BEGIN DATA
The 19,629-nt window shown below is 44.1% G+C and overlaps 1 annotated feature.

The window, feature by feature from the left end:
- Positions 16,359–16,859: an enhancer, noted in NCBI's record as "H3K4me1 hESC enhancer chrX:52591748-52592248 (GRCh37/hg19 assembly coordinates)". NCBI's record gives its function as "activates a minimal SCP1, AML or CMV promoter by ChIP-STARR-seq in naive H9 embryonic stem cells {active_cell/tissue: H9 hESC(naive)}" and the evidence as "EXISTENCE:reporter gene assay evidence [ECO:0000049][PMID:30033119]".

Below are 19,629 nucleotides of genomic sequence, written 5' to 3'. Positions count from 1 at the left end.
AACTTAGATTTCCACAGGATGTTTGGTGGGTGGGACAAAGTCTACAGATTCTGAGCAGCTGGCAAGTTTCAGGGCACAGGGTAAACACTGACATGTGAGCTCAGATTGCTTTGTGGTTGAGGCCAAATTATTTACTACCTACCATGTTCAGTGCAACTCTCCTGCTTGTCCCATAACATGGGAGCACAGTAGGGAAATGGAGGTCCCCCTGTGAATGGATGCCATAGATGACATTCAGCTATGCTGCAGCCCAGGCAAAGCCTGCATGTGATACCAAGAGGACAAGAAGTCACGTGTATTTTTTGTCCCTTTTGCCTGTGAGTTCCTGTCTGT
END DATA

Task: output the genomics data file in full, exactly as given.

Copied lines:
The 19,629-nt window shown below is 44.1% G+C and overlaps 1 annotated feature.

The window, feature by feature from the left end:
- Positions 16,359–16,859: an enhancer, noted in NCBI's record as "H3K4me1 hESC enhancer chrX:52591748-52592248 (GRCh37/hg19 assembly coordinates)". NCBI's record gives its function as "activates a minimal SCP1, AML or CMV promoter by ChIP-STARR-seq in naive H9 embryonic stem cells {active_cell/tissue: H9 hESC(naive)}" and the evidence as "EXISTENCE:reporter gene assay evidence [ECO:0000049][PMID:30033119]".

Below are 19,629 nucleotides of genomic sequence, written 5' to 3'. Positions count from 1 at the left end.
AACTTAGATTTCCACAGGATGTTTGGTGGGTGGGACAAAGTCTACAGATTCTGAGCAGCTGGCAAGTTTCAGGGCACAGGGTAAACACTGACATGTGAGCTCAGATTGCTTTGTGGTTGAGGCCAAATTATTTACTACCTACCATGTTCAGTGCAACTCTCCTGCTTGTCCCATAACATGGGAGCACAGTAGGGAAATGGAGGTCCCCCTGTGAATGGATGCCATAGATGACATTCAGCTATGCTGCAGCCCAGGCAAAGCCTGCATGTGATACCAAGAGGACAAGAAGTCACGTGTATTTTTTGTCCCTTTTGCCTGTGAGTTCCTGTCTGT